High-emetogenic-risk drugs include combination anthracycline/cyclophosphamide, carmustine, cisplatin, cyclophosphamide (≥ 1,500 mg/m2), dacarbazine, mechlorethamine, and streptozocin.4

Moderately emetogenic drugs include:

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• Alemtuzumab
• Azacitidine
• Bendamustine
• Carboplatin
• Clofarabine
• Cyclophosphamide (< 1,500 mg/m2)
• Cytarabine (> 1,000 mg/m2)
• Daunorubicin
• Doxorubicin
• Epirubicin
• Idarubicin
• Ifosfamide
• Irinotecan
• Irinotecan liposomal injection
• Oxaliplatin
• Romidepsin
• Temozolomide
• Thiotepa
• Trabectedin

Low-emetogenicity chemotherapy agents include:

• Aflibercept
• Atezolizumab
• Belinostat
• Blinatumomab
• Bortezomib
• Brentuximab
• Cabazitaxel
• Carfilzomib
• Catumaxomab
• Cetuximab
• Cytarabine (≤ 1,000 mg/m2)
• Docetaxel
• Elotuzumab
• Eribulin
• Etoposide
• Fluorouracil
• Gemcitabine
• Ipilimumab
• Ixabepilone
• Methotrexate
• Mitomycin
• Mitoxantrone
• Nab-paclitaxel
• Necitumumab
• Paclitaxel
• Panitumumab
• Pemetrexed
• Pegylated liposomal doxorubicin
• Pertuzumab
• Temsirolimus
• Topotecan
• Trastuzumab-emtansine
• Vinflunine

Minimally emetogenic chemotherapies include:

• Bevacizumab
• Bleomycin
• Busulfan
• 2-Chlorodeoxyadnosine
• Daratumumab
• Fludarabine
• Nivolumab
• Obinutuzumab
• Ofatumumab
• Pembrolizumab
• Pixantrone
• Pralatrexate
• Ramucirumab
• Rituximab
• Trastuzumab
• Vinblastine
• Vincristine
• Vinorelbine

Acute, Delayed, and Anticipatory Nausea and Vomiting

Acute nausea and vomiting occur within 24 hours of administration or exposure and delayed cases occur more than 24 hours after administration or exposure.1 The severity of nausea and vomiting can range from diminished appetite without changed eating habits to life-threatening consequences (Table 1).

TABLE 1. National Cancer Institute (NCI) Common Terminology Criteria for Adverse Events: Nausea & Vomiting1,7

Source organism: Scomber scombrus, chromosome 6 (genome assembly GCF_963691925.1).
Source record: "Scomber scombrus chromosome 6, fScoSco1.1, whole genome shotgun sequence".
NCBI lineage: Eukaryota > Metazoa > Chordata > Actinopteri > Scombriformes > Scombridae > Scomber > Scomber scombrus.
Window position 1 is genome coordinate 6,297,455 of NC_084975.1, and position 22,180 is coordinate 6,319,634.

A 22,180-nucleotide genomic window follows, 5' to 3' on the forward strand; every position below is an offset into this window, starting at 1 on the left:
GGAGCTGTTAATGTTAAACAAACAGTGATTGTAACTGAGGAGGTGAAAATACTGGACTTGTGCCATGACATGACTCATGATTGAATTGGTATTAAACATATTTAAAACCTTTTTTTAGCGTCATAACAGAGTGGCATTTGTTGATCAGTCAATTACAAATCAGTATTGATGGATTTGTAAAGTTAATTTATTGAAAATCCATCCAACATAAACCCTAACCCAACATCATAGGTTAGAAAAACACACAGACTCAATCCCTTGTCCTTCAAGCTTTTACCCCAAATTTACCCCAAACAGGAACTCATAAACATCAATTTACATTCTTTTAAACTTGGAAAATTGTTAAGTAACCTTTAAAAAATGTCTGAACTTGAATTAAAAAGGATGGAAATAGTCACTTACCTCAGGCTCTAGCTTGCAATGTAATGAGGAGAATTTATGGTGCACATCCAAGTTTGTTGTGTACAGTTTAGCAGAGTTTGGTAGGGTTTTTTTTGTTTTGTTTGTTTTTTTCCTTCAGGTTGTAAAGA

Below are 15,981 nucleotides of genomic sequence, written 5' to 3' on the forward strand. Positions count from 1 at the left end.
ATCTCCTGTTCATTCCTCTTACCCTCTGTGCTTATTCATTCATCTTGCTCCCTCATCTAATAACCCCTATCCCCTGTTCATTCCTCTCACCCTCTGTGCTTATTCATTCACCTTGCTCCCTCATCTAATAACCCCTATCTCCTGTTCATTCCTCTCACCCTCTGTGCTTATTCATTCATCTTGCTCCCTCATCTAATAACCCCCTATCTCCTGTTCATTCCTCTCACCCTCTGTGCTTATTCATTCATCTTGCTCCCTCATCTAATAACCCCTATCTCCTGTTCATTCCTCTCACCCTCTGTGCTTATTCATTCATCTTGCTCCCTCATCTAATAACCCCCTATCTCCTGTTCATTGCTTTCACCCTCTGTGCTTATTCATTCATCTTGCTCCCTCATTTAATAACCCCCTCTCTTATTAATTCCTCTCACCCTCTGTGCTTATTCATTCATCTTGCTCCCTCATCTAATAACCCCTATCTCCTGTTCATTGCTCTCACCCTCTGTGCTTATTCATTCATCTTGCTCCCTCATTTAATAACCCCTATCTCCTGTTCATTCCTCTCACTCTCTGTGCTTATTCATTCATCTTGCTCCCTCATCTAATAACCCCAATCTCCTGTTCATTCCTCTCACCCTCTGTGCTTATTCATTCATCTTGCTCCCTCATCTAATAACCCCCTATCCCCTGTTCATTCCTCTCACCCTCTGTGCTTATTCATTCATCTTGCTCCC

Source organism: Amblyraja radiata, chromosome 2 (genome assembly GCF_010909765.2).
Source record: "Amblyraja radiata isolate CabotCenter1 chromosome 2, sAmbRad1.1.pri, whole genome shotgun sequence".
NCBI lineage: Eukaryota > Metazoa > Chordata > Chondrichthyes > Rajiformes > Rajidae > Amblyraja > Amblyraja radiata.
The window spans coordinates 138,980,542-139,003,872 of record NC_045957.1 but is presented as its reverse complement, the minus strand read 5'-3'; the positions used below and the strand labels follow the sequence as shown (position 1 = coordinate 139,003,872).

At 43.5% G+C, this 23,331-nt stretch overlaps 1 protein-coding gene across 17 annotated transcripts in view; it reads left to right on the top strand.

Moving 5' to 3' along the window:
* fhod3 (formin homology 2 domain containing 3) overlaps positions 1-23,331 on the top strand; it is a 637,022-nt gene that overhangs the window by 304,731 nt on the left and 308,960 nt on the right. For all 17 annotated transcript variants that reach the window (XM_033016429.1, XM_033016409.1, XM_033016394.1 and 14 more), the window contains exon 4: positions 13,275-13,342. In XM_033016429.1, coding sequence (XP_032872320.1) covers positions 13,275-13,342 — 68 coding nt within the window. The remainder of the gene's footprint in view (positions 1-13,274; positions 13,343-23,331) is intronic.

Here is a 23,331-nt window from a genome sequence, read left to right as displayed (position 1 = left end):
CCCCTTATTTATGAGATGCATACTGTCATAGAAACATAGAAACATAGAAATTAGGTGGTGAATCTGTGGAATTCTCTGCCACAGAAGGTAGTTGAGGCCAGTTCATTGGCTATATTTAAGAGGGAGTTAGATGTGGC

Adverse Event Grade  Description 
Nausea  Loss of appetite without alteration in eating habits
  2 Oral intake decreased without significant weight loss, dehydration, or malnutrition
  3 Inadequate oral caloric or fluid intake; tube feeding; total parenteral nutrition (TPN), or hospitalization indicated
Vomiting 1 1-2 episodes (separated by 5 min) in 24 h
  2 3-5 episodes (separated by 5 min) in 24 h
  3 ≥6 episodes (separated by 5 min) in 24 h; tube feeding, TPN, or hospitalization indicated
  4 Life-threatening consequences; urgent intervention indicated
  5 Death

For RINV, the patient anatomy that is to be irradiated is used to determine the emetogenic potential of treatment. For example, total body irradiation and total nodal irradiation carry a high (> 90%) risk of emesis in the absence of antiemetic prophylaxis, while breast and limb irradiation carries a minimal (< 30%) risk of emesis without prophylaxis.1 Upper-abdominal, upper-body, and hemibody irradiation carry a moderate (60% – 90%) risk of RINV and cranial, craniospinal, head and neck, pelvic, or lower thorax radiotherapy all carry a low (30% – 60%) risk of RINV.1

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Some chemotherapy agents are more strongly associated with delayed nausea and vomiting than others. These include cisplatin, cyclophosphamide, doxorubicin, and ifosfamide when administered for 2 or more days in a row, or at higher doses.1,4 Electrolyte imbalances; hypercalcemia; tumor growth in the liver, gastrointestinal tract,  or brain; opioids; infection; and constipation each also appear to contribute to treatment-related nausea and vomiting.1 Risk factors for delayed CINV include acute CINV, female sex, patient age younger than 50 years, previous chemotherapy or recent or concurrent radiotherapy history, malnutrition, dehydration, or a history of pregnancy- or motion-induced nausea and vomiting.1 For reasons that are not yet well understood, chronic alcohol use appears to be associated with a reduced risk of CINV.3

In addition to acute and delayed emesis, breakthrough or refractory nausea and vomiting occurs despite antiemetic pharmacotherapy, necessitating switching treatment and the use of rescue medication.3,4

Between 1.5% and 8% of patients experience pretreatment “anticipatory” nausea.5 Anticipatory nausea is believed to involve classical conditioning, in which memory of a previous emetogenic stimulus triggers a conditioned response — in this case, previous poorly managed CINV.1,3,5 Anticipatory nausea does not respond as well to antiemetic pharmacotherapies as acute or delayed cancer treatment-associated emesis.5 According to the NCI, a number of nonpharmacologic interventions have been proposed for anticipatory emesis, including hypnosis, guided imagery, biofeedback, and distraction with video games.1